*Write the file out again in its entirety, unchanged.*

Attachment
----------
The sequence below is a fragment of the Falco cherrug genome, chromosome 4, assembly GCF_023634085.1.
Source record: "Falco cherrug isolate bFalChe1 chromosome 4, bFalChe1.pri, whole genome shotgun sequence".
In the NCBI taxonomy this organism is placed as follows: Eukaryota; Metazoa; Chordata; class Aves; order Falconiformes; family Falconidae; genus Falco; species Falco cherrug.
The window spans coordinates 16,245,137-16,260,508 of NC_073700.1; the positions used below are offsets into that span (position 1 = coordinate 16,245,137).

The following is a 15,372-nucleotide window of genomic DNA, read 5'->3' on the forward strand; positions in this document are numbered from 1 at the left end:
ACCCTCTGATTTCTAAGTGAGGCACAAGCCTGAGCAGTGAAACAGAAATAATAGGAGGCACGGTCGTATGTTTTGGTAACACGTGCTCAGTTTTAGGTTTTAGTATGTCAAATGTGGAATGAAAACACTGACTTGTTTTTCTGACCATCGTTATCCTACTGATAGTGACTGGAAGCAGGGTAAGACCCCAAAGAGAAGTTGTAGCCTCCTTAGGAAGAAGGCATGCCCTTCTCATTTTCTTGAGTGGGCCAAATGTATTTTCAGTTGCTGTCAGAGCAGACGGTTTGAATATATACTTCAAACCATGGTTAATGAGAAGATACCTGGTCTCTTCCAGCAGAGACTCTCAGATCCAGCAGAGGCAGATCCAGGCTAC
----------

The sequence below is a fragment of the Falco cherrug genome, chromosome 4, assembly GCF_023634085.1.
Source record: "Falco cherrug isolate bFalChe1 chromosome 4, bFalChe1.pri, whole genome shotgun sequence".
In the NCBI taxonomy this organism is placed as follows: Eukaryota; Metazoa; Chordata; class Aves; order Falconiformes; family Falconidae; genus Falco; species Falco cherrug.
The window spans coordinates 16,245,137-16,260,508 of NC_073700.1; the positions used below are offsets into that span (position 1 = coordinate 16,245,137).

The following is a 15,372-nucleotide window of genomic DNA, read 5'->3' on the forward strand; positions in this document are numbered from 1 at the left end:
ACCCTCTGATTTCTAAGTGAGGCACAAGCCTGAGCAGTGAAACAGAAATAATAGGAGGCACGGTCGTATGTTTTGGTAACACGTGCTCAGTTTTAGGTTTTAGTATGTCAAATGTGGAATGAAAACACTGACTTGTTTTTCTGACCATCGTTATCCTACTGATAGTGACTGGAAGCAGGGTAAGACCCCAAAGAGAAGTTGTAGCCTCCTTAGGAAGAAGGCATGCCCTTCTCATTTTCTTGAGTGGGCCAAATGTATTTTCAGTTGCTGTCAGAGCAGACGGTTTGAATATATACTTCAAACCATGGTTAATGAGAAGATACCTGGTCTCTTCCAGCAGAGACTCTCAGATCCAGCAGAGGCAGATCCAGGCTAC